Planning for transition
All young people with additional support needs have a legal right to transition planning, but how it happens is down to local services and organisations. So transition plans may look different and have different names depending on where you live.
Things to think about
Do we need a plan?
Some parents report being told their young person doesn’t need a transition plan, or isn’t entitled to one, unless they have multiple and complex needs. However that’s misleading – a plan is essential for anyone likely to need support. If it’s difficult in practice to access formal planning, you can start putting a plan together yourself. Click here to read about what you need to include.
How transition planning works
Usually schools manage the process. They create a plan with input from the young person and everyone who supports them, and monitor how the plan is working. If someone is home schooled, the education service still has a responsibility to be involved in planning and supporting transition.
Some areas have transition planning workers who are members of the social services team, and they may be invited to meetings.
Private schools aren’t managed by local authorities so they may approach planning differently. Here parents will have to talk directly with pupil support teachers to agree how planning will take place and who will be involved.
You can ask for anyone who knows the young person well or who is involved in their care and support to be invited to the planning meetings. If they can’t come, they can send their thoughts in a letter or email.
National guidelines say
- Planning should start at least 2 years before a young person would normally finish school.
- Planning meetings should include representatives from all groups currently working with the young person, and those who may provide support in the future.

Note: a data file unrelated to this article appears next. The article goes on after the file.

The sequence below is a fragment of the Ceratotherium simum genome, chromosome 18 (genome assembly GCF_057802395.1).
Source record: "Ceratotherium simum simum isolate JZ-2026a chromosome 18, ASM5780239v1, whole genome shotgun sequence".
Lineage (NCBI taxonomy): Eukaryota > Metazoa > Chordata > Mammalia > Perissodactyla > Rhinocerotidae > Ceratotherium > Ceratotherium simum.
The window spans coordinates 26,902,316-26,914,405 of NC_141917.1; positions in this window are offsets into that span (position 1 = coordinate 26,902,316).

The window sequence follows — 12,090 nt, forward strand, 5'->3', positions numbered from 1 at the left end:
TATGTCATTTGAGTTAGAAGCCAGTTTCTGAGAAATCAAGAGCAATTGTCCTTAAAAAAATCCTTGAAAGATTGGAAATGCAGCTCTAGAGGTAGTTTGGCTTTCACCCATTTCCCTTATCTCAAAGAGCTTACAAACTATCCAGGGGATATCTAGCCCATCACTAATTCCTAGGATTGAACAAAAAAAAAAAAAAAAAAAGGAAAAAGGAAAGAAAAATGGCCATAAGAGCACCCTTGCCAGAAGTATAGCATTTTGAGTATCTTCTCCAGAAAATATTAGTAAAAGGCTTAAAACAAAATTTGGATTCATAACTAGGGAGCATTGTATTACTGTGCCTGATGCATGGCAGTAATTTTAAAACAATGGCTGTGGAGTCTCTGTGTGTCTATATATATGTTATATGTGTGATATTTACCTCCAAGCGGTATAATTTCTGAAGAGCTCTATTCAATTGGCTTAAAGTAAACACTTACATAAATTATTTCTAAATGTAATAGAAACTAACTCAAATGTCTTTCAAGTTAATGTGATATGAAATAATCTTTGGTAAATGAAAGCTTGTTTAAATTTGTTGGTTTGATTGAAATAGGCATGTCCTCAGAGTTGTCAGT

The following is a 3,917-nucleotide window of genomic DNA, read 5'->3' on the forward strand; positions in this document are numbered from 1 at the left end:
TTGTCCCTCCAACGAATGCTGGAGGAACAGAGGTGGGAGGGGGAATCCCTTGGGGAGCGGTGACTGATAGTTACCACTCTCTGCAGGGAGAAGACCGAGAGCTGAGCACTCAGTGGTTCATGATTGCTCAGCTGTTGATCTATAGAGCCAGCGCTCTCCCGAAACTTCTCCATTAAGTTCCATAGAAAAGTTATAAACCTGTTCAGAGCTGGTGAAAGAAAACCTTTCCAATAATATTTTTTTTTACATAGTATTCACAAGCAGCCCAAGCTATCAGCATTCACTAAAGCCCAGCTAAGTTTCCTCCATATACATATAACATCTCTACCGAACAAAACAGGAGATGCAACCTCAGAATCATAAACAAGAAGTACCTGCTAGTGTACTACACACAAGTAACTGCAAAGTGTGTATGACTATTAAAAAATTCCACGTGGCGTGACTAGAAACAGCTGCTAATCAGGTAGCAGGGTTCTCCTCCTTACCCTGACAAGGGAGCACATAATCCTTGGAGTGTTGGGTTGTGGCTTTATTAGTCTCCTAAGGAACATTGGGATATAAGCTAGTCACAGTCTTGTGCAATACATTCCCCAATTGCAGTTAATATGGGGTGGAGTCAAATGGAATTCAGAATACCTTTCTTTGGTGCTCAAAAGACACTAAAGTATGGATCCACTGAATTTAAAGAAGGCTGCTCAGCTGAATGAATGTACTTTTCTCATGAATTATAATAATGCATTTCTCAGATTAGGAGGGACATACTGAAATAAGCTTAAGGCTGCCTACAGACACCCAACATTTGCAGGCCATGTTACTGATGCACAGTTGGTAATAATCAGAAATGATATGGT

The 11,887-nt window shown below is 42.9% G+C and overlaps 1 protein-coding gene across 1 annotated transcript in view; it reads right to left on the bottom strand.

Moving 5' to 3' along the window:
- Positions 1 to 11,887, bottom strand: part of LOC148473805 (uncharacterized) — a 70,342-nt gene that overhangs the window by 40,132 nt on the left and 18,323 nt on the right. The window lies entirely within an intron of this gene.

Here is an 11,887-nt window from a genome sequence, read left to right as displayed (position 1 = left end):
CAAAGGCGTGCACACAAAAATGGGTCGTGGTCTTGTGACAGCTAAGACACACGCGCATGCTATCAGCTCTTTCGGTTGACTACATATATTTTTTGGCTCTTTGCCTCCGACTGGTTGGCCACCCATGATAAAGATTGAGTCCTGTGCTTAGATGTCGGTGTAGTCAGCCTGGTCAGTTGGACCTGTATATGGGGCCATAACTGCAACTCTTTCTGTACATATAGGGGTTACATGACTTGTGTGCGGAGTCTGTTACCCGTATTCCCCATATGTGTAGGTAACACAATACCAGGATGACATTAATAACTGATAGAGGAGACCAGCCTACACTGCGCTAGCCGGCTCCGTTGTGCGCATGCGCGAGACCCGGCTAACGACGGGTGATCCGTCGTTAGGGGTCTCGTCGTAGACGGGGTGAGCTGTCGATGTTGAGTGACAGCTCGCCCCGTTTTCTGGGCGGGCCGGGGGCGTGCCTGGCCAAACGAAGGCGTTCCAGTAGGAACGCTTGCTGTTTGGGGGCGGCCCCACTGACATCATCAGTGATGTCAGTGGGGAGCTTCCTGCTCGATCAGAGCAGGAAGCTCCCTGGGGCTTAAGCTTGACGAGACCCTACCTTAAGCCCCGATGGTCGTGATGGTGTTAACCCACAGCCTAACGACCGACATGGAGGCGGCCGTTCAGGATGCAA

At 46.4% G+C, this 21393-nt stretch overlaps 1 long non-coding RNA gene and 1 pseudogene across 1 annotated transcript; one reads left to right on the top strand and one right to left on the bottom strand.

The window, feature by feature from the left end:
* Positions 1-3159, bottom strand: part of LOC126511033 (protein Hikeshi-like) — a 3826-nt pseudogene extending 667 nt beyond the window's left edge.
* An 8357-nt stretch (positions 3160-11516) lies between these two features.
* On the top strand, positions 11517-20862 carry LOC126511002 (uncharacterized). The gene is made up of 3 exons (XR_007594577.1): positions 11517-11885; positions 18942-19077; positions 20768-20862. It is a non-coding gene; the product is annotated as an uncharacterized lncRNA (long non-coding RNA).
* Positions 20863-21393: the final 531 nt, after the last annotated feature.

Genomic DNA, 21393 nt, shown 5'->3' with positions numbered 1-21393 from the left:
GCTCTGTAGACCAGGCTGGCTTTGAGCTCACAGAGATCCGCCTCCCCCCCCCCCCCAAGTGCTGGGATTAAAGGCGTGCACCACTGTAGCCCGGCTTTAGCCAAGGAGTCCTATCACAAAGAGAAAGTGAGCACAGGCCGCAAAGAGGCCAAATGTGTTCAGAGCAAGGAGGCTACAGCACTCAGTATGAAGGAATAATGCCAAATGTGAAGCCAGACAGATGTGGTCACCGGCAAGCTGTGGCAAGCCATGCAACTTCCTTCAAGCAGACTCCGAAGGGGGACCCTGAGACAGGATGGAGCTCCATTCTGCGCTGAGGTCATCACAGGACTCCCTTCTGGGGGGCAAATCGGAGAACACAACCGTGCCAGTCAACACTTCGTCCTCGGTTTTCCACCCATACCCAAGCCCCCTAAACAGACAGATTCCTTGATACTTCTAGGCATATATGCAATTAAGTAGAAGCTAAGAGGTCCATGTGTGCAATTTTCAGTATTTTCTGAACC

- Parents/carers should be invited to planning meetings.
- The young person’s own thoughts and ideas MUST be taken into account.
Many parents say they don’t know if a plan exists, or what’s in it. That’s a problem, particularly because:
- Families are usually the main source of ongoing support, through school and beyond. Parents are likely to play an essential role in putting a plan into practice.
- There probably won’t be anyone else to take over responsibility for the plan after someone leaves school. Most families find they need their own plan at some point to make sure young people keep progressing towards their goals.
- For more information on plans in school, and some of the names used for them, click here.
Where do you start?
Planning starts with helping the young person work out their likes, dislikes, strengths and weaknesses. There’s no one way to do this, but it should make it as easy as possible for them to be involved. It should also include the chance to try things out by visits or work experience, to help with decision making.
Good planning could include:
- A series of short meetings rather than one long one
- Tailored career information, advice and guidance
- Bridging programmes to familiarise them with college or training, e.g. day release from school: this can help establish what support may be needed
- Visits to career fairs and university/college open days
- Work placements to get practical experience in different sectors
- Referring to adult social work services for an assessment if social work support might be required after school
- Involving other organisations such as charities for advice or to gather information
- Inviting staff from college or university to attend transition planning meetings
- Involving an advocacy service to make sure the views of parents and young people are properly represented.
If the chance to try something isn’t arranged by school, you can contact organisations yourself and ask to visit or be shown round.
For college or university, phone and ask for the office that supports disabled students.
For work experience or volunteering, try asking people you know if your young person can shadow them or help out. Remember they may not be aware of the young person’s needs or know how to support them, so it will be up to you to make sure they have any information they need and maybe be on hand or on call just in case.
Many employers don’t know they can get help if they employ or train people with disabilities. It might be useful to find out what’s available, in case that makes a difference.
Making sure Laura’s voice is heard
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